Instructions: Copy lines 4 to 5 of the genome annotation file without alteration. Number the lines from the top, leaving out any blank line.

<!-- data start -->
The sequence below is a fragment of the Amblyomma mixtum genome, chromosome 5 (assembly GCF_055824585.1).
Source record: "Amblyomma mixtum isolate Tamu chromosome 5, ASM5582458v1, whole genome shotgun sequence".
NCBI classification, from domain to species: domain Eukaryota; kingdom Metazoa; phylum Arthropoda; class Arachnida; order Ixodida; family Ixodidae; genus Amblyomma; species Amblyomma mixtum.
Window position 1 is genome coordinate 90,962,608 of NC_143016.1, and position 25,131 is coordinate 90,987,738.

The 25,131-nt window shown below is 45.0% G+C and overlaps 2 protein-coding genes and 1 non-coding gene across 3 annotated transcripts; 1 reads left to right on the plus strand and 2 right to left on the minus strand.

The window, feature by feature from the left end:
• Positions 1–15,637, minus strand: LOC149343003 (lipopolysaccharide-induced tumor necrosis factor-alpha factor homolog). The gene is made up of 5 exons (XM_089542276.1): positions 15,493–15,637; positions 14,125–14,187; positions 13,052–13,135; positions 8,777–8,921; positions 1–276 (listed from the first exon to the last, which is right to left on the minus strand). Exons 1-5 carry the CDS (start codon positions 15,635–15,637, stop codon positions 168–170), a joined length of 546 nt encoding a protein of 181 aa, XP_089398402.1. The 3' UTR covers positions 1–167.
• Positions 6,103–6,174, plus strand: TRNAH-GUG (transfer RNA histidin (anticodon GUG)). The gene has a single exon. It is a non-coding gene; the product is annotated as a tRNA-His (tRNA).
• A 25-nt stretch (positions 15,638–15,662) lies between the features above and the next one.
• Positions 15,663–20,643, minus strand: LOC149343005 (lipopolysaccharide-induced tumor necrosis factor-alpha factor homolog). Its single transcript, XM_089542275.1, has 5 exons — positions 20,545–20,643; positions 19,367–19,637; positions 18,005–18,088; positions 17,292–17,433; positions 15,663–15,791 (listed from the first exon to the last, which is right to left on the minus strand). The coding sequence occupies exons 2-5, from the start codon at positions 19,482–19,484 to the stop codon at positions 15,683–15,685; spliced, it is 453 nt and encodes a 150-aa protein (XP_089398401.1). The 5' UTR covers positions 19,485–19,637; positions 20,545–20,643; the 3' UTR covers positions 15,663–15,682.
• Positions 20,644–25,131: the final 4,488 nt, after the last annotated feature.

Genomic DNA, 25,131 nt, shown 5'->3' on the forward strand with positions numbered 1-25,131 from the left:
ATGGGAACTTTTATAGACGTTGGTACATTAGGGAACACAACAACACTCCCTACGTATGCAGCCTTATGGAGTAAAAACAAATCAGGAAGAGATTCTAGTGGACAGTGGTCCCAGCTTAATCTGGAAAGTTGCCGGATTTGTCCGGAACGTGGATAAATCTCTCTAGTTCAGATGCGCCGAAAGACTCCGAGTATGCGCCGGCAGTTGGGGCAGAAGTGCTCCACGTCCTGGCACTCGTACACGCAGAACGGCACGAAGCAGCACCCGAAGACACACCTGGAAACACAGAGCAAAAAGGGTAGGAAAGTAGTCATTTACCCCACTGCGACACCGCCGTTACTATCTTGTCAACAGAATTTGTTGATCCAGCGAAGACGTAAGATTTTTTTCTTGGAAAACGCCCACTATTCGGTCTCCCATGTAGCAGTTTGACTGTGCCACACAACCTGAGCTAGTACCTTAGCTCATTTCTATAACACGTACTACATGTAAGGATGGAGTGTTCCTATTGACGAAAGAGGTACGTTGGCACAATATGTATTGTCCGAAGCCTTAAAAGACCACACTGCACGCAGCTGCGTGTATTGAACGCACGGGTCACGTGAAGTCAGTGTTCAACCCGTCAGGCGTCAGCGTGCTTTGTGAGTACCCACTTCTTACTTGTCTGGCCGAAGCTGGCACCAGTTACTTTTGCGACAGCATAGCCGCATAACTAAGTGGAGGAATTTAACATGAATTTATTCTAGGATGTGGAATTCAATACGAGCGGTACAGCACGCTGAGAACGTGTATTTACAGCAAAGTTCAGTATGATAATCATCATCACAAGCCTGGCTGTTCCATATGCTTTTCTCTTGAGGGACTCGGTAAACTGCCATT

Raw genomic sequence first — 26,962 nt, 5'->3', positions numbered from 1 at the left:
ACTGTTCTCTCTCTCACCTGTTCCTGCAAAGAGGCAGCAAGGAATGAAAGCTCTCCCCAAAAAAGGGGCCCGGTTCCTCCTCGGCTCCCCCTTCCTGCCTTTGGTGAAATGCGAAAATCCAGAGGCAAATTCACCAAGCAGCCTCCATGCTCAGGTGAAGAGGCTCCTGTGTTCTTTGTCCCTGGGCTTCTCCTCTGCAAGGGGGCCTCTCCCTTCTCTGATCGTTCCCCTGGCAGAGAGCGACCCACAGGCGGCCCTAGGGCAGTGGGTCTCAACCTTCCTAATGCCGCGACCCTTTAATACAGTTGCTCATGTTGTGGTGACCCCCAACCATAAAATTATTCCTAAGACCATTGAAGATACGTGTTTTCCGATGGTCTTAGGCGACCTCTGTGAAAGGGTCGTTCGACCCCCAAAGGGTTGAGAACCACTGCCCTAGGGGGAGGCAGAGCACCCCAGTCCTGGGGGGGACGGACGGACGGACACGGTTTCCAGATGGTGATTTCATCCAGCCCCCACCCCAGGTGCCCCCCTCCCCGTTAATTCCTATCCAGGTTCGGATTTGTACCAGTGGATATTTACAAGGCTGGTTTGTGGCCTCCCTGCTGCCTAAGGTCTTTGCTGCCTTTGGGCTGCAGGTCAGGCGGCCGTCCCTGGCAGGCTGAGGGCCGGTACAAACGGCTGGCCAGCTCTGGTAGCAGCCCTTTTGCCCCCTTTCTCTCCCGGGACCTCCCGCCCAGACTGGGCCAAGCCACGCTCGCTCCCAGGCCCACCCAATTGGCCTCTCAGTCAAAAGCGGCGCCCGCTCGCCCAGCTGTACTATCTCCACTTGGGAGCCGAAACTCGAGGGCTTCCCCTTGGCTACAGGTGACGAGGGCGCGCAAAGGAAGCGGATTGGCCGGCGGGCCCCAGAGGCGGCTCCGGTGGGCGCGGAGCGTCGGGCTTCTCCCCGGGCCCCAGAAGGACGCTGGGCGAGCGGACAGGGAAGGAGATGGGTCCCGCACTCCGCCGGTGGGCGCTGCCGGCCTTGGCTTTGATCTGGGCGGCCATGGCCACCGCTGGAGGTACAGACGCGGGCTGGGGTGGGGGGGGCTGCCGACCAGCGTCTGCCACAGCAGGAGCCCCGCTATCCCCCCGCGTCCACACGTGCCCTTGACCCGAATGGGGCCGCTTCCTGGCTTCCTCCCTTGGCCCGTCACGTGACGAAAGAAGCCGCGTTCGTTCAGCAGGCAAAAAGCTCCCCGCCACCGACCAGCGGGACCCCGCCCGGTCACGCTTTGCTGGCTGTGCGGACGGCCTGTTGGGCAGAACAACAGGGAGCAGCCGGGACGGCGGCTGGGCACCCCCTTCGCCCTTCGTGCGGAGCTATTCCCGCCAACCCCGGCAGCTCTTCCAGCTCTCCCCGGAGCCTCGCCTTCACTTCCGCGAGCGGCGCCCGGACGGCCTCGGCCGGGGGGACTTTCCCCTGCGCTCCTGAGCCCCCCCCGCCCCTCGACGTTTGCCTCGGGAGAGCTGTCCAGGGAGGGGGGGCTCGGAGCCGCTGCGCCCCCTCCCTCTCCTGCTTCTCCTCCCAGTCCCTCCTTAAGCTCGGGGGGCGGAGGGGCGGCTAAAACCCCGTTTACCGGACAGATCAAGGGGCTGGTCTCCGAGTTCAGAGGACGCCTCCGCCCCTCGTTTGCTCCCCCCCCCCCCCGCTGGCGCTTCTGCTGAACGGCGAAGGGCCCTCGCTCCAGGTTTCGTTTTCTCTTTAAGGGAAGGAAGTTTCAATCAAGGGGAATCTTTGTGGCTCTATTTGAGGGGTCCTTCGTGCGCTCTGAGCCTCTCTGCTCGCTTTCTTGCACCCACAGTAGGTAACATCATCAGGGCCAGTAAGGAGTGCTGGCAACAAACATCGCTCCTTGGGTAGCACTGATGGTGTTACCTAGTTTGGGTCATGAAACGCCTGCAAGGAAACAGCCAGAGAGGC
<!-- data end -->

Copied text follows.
Window position 1 is genome coordinate 90,962,608 of NC_143016.1, and position 25,131 is coordinate 90,987,738.

The 25,131-nt window shown below is 45.0% G+C and overlaps 2 protein-coding genes and 1 non-coding gene across 3 annotated transcripts; 1 reads left to right on the plus strand and 2 right to left on the minus strand.